Cake Sunk In The Middle, Plzzzzzzz Help

Decorating By ranbel Updated 25 Mar 2008 , 2:03pm by vdrsolo

ranbel Posted 22 Mar 2008 , 11:12pm
post #1 of 24

I just took my 14in cake out of the oven and it has sunk in the middle icon_cry.gif
What went wrong. I used 3 flower nails in the center...

I filled the pan (3in) about 2/3 full and baked it on 325

I wanted to get my baking done this weekend, since I work a full time job during the week. The cake is for next weekend...

Plzzzzzzzzzz help me

23 replies
Kitagrl Posted 23 Mar 2008 , 12:54am
post #2 of 24

Usually it means it wasn't quite done in the center....?

ranbel Posted 23 Mar 2008 , 1:36am
post #3 of 24

I used toothpics to check and they came out clean...

Do you think I had to much batter in the pan or possibly cooked it at to low of heat??

Should I try it without the flower nails in the center?

I used the pillsbury plus pudding mix, could that be the problem. Should I try dh.

ac2steachk Posted 23 Mar 2008 , 1:45am
post #4 of 24

I would try bake even strips around the sides along with the flower nail in the middle. I always bake on 325 and haven't had a problem, so I don't think your temp's to blame.

vdrsolo Posted 23 Mar 2008 , 2:16am
post #5 of 24

Definitely use bake even strips and flower nails, I would use more than 3 on a 14" pan, at least 5 to get some heat to the middle.

I used to own 3" pans, hated them..because it took so long to bake, ended up selling them and my Wilton 2" pans and invested my money into 2" Magic Line pans, love them....

Something else that can cause the cake to sink in the middle is actually checking it too early, ESPECIALLY with a toothpick. You can easily disrupt the baking process and cause the cake to deflate. I always check very quickly with the fingerpress method. If you lightly touch it, and it makes a squishy sound as you are pressing into the cake(can't really describe it), it's not done, even though it may spring back a little. Wait until it springs back without making a sound...gosh I hope that makes sense!!

You may also want to check your oven temp with a thermometer as well, it may be slightly off.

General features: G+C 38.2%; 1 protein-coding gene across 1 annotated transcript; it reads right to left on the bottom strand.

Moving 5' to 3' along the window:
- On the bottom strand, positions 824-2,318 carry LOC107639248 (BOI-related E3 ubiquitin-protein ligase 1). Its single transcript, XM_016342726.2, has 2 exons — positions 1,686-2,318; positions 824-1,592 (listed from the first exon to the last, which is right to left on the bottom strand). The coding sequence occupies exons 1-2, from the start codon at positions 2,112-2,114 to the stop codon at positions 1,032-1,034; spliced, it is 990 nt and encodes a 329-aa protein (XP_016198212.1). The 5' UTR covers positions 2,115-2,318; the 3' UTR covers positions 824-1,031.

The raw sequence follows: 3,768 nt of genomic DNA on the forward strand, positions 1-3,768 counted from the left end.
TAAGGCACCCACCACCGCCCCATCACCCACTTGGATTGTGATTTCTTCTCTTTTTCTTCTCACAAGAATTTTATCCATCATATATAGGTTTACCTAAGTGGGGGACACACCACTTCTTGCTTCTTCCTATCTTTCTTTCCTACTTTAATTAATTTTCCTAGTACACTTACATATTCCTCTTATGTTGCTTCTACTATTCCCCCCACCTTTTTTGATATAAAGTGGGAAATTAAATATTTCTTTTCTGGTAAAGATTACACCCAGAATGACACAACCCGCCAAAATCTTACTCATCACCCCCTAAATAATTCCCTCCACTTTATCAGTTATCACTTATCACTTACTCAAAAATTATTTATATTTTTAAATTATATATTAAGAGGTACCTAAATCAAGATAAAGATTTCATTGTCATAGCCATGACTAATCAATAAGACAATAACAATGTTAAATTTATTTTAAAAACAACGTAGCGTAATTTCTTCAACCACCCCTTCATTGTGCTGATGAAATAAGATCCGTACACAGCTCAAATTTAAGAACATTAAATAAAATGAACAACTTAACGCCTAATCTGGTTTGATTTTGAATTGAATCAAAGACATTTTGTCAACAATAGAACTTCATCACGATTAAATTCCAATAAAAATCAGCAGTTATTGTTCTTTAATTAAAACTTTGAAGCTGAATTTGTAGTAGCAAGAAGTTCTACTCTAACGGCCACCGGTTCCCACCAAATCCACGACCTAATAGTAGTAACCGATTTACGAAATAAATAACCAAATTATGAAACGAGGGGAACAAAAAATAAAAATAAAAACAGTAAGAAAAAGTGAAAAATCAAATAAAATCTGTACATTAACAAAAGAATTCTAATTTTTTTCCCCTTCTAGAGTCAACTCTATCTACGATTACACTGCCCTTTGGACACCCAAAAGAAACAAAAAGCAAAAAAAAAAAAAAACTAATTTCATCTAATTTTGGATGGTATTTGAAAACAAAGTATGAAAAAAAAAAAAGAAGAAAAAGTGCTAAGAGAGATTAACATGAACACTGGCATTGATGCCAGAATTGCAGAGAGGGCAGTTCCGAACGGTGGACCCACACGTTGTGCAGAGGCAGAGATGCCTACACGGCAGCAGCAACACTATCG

indydebi Posted 23 Mar 2008 , 2:25am
post #6 of 24
Quote:
Originally Posted by vdrsolo

I always check very quickly with the fingerpress method. If you lightly touch it, and it makes a squishy sound as you are pressing into the cake(can't really describe it), it's not done, even though it may spring back a little. Wait until it springs back without making a sound...gosh I hope that makes sense!!




Hey, I'm a finger-press person, too! It's hard to describe. If I gently push and it leaves a dent (that takes a few seconds to come back up), then it's not done. If I press and it feels firm, it's done. "firm" is no dent or if there is some 'give' to the cake top, it bounces back immediately. Can't remember the last time I used a toothpick to test a cake.

ssunshine564 Posted 23 Mar 2008 , 2:28am
post #7 of 24

I agree with Kitagrl, it probably wasn't done in the middle. I feel your pain, I to work a full time job and try to get my baking done the weekend before so that I don't have to stay up till 11 or 12 during the week.

tracey1970 Posted 23 Mar 2008 , 2:31am
post #8 of 24

i've also had a toothpick come out clean and had a cake fall. It wasn't cooked 100% in the middle.

jukesbox Posted 23 Mar 2008 , 2:46am
post #9 of 24

I had the same problem last week. It was the "Darn Good Chocolate Cake" recipe from the Cake Doctor book. I checked it with the cake tester and it came out clean. I had tried the same recipe before and it turned out beautifully. The only thing I did differently was instead of DH I used a store brand cake mix. I am wondering if my problem was the cake mix.

The whole thing was kind of funny actually. I had just take the cake (1/2 sheet) out of the oven and was working on decorating another cake waiting for the other to cool. My husband asked me what happened to my cake. I turned around and it was the most pitiful looking thing I had ever seen. That had never happened to me before. My first thought was "oh my gosh!, all those wasted, expensive ingredients".

ranbel Posted 23 Mar 2008 , 3:01am
post #10 of 24

So, you don't think it has anything to do with the pillsbury brand with pudding mix....do you think it might be to heavy??